11. Tricky Dicky

    Tricky Dicky Don'tre member

    Through my reading many official documents for this time period, it should be noted that many Allied POW's would not be recognisable as such, because by this time many were wearing whatever they could find to keep warm and dry (if that was possible), some even wearing civilian clothes as they were working outside of the camps on farms or mines etc.
    Also the front line Russian troops had not had instructions so that they could differentiate between Germans, Allied POW's (in an assortment of unrecognisable military uniforms to them, or basic clothing) civilians etc etc. The majority were not, if I may say, of the highest IQ, nor were they experienced in the situation, they were cannon fodder being driven to gain as much territory as possible and basically anyone in front of them would have been construed as 'enemy'.

  12. Knouterer

    Knouterer Member

    Testimony from a POW from New Zealand, which I would venture to suggest was fairly typical ( ... 9_-_odessa ). My point is, there wasn't any need for dramatic James Bond-type rescues by captain Trimble, apparently.

    The story starts the morning after the German guards leave the Stalag, accompanied by those POWs who preferred to go West:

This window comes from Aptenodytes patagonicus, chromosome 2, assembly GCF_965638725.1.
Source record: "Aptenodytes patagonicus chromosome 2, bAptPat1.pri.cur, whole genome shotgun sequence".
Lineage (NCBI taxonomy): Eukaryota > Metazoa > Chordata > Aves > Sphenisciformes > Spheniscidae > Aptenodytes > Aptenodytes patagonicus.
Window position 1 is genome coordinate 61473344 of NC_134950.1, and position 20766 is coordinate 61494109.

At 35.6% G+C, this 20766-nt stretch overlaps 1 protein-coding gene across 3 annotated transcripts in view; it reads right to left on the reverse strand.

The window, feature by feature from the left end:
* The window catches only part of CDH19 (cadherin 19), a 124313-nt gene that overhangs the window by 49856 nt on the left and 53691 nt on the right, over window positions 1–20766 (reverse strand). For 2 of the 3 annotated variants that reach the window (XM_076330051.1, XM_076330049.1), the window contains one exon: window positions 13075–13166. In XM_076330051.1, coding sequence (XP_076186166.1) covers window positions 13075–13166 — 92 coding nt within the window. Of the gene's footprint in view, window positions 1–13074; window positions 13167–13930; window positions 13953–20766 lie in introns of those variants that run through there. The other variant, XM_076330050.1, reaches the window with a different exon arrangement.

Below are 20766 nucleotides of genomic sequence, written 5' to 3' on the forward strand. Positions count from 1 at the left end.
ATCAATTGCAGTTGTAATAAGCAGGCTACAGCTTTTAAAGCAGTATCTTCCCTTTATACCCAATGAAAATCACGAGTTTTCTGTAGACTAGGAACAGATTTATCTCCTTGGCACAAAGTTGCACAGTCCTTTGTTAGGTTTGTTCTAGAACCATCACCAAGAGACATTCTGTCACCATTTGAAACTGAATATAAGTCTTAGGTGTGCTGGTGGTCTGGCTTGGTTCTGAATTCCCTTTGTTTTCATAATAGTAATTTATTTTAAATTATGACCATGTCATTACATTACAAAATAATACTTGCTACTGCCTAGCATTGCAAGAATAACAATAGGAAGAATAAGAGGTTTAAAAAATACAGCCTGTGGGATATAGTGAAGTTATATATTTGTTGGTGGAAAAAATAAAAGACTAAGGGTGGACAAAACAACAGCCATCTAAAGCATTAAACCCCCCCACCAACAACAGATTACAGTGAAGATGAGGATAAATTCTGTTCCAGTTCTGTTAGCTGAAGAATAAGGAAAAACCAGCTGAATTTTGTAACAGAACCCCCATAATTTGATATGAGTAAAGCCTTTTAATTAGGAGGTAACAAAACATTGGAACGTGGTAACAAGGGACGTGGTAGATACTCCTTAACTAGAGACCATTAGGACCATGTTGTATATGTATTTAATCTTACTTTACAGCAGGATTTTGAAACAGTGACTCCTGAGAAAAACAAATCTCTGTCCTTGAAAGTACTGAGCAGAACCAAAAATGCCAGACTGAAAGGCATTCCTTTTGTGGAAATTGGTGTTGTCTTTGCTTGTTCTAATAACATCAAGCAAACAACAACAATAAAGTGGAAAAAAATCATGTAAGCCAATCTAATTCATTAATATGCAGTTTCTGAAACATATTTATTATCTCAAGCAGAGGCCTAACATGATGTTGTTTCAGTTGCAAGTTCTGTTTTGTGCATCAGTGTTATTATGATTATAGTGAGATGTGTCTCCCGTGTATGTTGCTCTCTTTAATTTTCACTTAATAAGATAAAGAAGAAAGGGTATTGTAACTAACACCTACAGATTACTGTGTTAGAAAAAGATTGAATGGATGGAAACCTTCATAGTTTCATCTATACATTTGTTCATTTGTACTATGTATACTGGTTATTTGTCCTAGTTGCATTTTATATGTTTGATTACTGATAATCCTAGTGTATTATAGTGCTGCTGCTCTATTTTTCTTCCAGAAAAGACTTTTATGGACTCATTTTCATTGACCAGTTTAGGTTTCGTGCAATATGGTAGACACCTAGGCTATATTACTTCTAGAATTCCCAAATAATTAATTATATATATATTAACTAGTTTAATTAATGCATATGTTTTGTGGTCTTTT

"Early next morning there was a burst of cheering and we went outside to find a group of Cossacks mounted on shaggy ponies had galloped into the camp carrying a large red flag with the hammer and sickle on it. The Russians had arrived at last!

    A couple of hours later we were told we could start our journey eastwards, so with a light heart we set out, free at last after three and a half years of captivity. Shortly we were passing through elements of the Russian forces and I was amazed that such a motley collection had defeated the might of the German Army.

    The following morning our first priority was food. One of the party found a cow that needed milking and another found a nest of eggs so we made an omelette, something we had not tasted for years. We caught some of the loose horses around and one man found a bicycle without any tires. In high spirits, we started out eastward journey.

    Along our route were mute evidences of the fierce fighting that had taken place. Burnt-out tanks and vehicles littered the fields on every side. We always managed to find an empty barn or deserted house in which to spend the night plus also caches of vegetables to keep ourselves from starving. Our faithful little mare did best of all - the barns contained plenty of hay.
    About every 40 km we would strike a road block manned by the green-capped military police. We would be questioned and then allowed to proceed. We were never given any rations or any assistance whatsoever.